Please note this site has financial relationships with American Express and this post may contain affiliate links. Read my Advertiser Disclosure policy here to learn more about my partners.
Like many of you, I have a spouse who isn’t as enthusiastic about the miles and points game as I am. I’m totally okay with that because when I met him back in 2006, he hadn’t even flown in years thanks to panic attacks on planes, so we’ve come a long, long way from not getting on a plane to circling the globe recently for his 40th birthday.
We took baby steps to get him where he is now by starting small and with trips that were to places he really wanted to go on – think football games. I ensured the travel was more comfortable for him with E+ seats or better whenever possible, and I tried to steer him clear of long lines at the airport and when boarding by utilizing Pre-Check, airline lounges, priority boarding, and things of that nature since those were parts of the process that were usually very stressful for him. It may seem snobby or elitist, but really the main goal is simply to keep down the anxiety level at every step of the process for someone who at their core is a pretty nervous flyer. I’ve learned how to play the travel game in a way that works for him, at least most of the time.
Along the way he started to not only enjoy travel much more, but he started to participate more on the earning side of the equation, too. He applies for rewards credit cards a few times a year, and puts some thought into which card to use for a given purchase. Usually we keep things simple and just give him a card to use for most everything when we need to hit a spending threshold, but he can tell you about which cards earn a bonus for restaurants or at gas stations, and usually even knows the Freedom bonus categories for the quarter. He also knows to holler at me to help find a shopping portal when making an online purchase. Again, he doesn’t take it to the crazy person obsessed level that I do, but that’s probably a good thing.
Recently we were driving by a gas station that historically has had Vanilla Reloads in stock that you could purchase with a credit card. We were working on spending $10,000 on a credit card he obtained in order to trigger the 100,000 mile bonus, and needed a help boosting the spending a bit. We only had the card with his name with us, so I offered to pump gas and stay with the four year old in the car while he went inside with the credit card to pick up a couple Vanilla Reloads if they had them. His face went white when I said that – apparently he had thought I was the one going in the store to complete that task with his card. This store historically checks IDs when buying any type of gift card, so I didn’t want to go in with his card only to have to come right back out. Upon seeing his “freak out” face I offered to have us all go in together, but getting the four year old un-strapped and re=strapped in her car seat killed that idea for all of us quickly.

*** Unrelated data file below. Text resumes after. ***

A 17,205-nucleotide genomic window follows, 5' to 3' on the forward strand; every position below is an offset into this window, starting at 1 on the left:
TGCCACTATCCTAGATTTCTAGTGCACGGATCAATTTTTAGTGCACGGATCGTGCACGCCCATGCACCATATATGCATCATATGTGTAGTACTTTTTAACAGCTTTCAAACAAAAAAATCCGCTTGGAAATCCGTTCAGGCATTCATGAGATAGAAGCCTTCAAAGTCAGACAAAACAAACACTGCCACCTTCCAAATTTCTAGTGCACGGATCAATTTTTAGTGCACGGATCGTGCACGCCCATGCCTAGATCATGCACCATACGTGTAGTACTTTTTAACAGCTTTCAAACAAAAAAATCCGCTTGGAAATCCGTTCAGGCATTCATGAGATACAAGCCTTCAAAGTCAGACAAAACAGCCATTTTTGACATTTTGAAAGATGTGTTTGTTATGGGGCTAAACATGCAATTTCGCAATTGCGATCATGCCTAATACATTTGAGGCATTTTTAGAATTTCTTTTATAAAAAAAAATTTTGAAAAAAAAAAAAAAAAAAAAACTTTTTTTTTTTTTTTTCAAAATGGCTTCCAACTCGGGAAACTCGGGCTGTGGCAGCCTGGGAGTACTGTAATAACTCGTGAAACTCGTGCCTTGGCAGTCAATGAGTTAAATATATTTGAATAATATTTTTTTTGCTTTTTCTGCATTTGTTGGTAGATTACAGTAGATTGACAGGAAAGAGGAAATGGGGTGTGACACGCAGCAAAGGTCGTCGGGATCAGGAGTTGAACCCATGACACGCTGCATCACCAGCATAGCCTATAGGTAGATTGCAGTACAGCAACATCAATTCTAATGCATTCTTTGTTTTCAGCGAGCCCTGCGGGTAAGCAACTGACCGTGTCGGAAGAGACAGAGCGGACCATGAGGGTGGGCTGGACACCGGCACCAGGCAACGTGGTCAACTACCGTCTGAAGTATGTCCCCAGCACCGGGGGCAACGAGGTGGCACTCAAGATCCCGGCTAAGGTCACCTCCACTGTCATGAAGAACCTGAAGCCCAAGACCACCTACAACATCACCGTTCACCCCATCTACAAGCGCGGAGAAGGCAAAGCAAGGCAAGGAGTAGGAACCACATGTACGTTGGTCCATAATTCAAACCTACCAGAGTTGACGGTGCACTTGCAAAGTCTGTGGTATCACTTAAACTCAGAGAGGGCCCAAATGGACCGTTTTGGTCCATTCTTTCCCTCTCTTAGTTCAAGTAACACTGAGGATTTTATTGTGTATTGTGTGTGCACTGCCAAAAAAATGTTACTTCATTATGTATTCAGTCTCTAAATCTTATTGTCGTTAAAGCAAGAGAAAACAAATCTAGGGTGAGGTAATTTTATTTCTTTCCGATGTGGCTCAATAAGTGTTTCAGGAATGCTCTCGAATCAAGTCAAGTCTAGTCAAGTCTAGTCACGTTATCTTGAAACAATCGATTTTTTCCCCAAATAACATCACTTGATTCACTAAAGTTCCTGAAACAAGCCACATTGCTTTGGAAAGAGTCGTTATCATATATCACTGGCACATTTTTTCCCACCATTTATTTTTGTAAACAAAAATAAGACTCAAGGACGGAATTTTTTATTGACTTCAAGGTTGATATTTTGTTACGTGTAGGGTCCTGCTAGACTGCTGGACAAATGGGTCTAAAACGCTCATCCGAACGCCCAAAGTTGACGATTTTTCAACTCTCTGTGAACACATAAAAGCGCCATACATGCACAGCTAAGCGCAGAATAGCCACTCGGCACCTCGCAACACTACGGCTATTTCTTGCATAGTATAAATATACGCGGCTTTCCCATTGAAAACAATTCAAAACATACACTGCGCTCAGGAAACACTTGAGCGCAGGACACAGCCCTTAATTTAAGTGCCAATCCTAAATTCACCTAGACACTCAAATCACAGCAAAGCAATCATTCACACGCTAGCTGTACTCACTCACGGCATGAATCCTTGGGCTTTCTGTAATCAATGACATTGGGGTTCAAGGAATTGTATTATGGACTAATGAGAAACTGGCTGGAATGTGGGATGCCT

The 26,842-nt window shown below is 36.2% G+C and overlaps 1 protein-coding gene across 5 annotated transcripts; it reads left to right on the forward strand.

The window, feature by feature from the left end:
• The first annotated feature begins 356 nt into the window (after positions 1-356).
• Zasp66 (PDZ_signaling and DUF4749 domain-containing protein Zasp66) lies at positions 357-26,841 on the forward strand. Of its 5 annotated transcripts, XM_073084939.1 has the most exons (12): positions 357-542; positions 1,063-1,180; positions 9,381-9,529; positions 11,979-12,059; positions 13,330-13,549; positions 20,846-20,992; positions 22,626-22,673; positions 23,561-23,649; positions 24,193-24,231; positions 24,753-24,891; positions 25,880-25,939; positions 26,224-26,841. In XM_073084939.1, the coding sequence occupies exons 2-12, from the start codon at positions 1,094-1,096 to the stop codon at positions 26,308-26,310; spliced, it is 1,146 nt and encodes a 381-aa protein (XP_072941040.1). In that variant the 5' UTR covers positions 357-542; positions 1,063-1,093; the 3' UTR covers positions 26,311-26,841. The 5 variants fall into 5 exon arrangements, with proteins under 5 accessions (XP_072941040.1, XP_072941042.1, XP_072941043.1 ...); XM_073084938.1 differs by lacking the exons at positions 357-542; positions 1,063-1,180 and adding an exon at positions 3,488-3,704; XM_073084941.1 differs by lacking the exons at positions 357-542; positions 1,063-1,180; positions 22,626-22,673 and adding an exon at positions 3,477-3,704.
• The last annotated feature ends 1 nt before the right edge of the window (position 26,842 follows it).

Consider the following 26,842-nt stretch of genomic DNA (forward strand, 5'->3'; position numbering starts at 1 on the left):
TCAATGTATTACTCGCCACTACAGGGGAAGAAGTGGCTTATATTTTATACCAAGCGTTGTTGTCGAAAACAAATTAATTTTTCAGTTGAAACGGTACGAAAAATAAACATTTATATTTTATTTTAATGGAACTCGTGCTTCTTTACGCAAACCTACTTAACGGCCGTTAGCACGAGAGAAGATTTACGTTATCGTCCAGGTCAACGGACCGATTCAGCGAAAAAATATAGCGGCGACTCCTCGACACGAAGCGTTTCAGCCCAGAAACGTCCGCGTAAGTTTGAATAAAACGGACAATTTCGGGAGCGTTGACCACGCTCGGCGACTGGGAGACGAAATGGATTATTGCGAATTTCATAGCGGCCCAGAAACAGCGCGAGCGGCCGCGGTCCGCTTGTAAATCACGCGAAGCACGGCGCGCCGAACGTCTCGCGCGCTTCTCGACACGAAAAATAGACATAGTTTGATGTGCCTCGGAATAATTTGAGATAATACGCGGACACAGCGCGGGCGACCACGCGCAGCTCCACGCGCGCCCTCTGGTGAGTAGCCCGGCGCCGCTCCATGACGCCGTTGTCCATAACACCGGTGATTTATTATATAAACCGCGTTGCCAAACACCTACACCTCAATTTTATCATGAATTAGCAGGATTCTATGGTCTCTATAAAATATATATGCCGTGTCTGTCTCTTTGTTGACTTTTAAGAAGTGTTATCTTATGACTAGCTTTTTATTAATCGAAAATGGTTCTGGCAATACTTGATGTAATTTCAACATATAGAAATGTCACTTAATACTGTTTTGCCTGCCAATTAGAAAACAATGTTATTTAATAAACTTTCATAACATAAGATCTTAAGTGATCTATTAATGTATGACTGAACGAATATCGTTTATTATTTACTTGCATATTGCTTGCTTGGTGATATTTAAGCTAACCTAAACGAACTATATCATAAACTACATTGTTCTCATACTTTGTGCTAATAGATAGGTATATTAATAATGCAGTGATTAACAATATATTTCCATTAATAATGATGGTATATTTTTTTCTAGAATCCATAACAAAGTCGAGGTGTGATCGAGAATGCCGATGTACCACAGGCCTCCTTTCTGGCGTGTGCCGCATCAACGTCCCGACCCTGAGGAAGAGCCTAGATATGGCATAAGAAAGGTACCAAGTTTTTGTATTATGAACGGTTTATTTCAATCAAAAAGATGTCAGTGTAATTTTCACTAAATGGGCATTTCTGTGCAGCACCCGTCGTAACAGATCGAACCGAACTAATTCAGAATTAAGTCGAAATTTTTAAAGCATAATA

Ultimately he went in with a verbal reminder of what a Vanilla Reload looks like (he’s seen them before) and instructions to just text me a photo if he’s not 100% sure he found the right type of card. With every step he took closer to the store I realized more and more this was a bad idea, and probably over the line of stuff I could expect a non-points junkie to do.
Sure enough, he came back to the car the proud owner of $1,000 in MyVanilla Personal Reloadable Prepaid Cards. Yes they have the word Vanilla on them, but they are a far cry from the Vanilla Reloads I can just easily load online to my BlueBird. I had saved a trip into the store, but inherited $1,000 of mess to deal with because I pushed the limit of his miles and points activities.
He was annoyed he had gotten the wrong type of card (but they said Vanilla, so how could it be wrong?!), and I was less than thrilled. Honestly though, fussing about what type of plastic vanilla type of card your partner bought has to be the absolute dumbest thing in the world to be upset about, seriously. The dumbest. Ever. I just promised to myself to never ask him to purchase anything like that again, and told him I’d take care of dealing with it. A few seconds later, it was done and already (mostly) funny.
Luckily taking care of the MyVanilla Personal Reloadable Prepaid Cards wasn’t very hard. We needed some cash anyway, and you can pull $400 off per day each one per day via an ATM, and then we used the remainder to pay bills via Evolve Money. There are small fees to do all that, so it wasn’t something I would do on a regular basis, but it was a quick and easy way out of the $1,000 spent to get those two cards. You can learn more about the differences in all the similar Vanilla cards here.
That one event was a total non-issue in the grand scheme, but it was a good reminder to keep the miles and points tasks for non-point-a-holics within their comfort zone and ability level. My husband is not comfortable with the nuances of gift cards, and that’s fine. He doesn’t really need to be – heck my knowledge level there isn’t incredibly deep either. I know just enough to easily hit minimum spending requirements when I need a little boost. I’m not someone that is doing this day in and day out, and I don’t want to be. However, I do want to keep both earning and burning miles and points fun and productive for both of us, so knowing the boundaries of that is important. Sticking to those boundaries is equally important.
I consider myself lucky that my partner is as into miles, points, and travel as he is now. Family travel wouldn’t exactly be very fun without such a key member of the family, so we will continue with the system that is working for us, and that includes keeping him far, far away from anything with the word vanilla written on it. Unless of course we are talking about Blue Bell’s Homemade Vanilla Ice Cream!
What is your partners limit for miles and points related activities?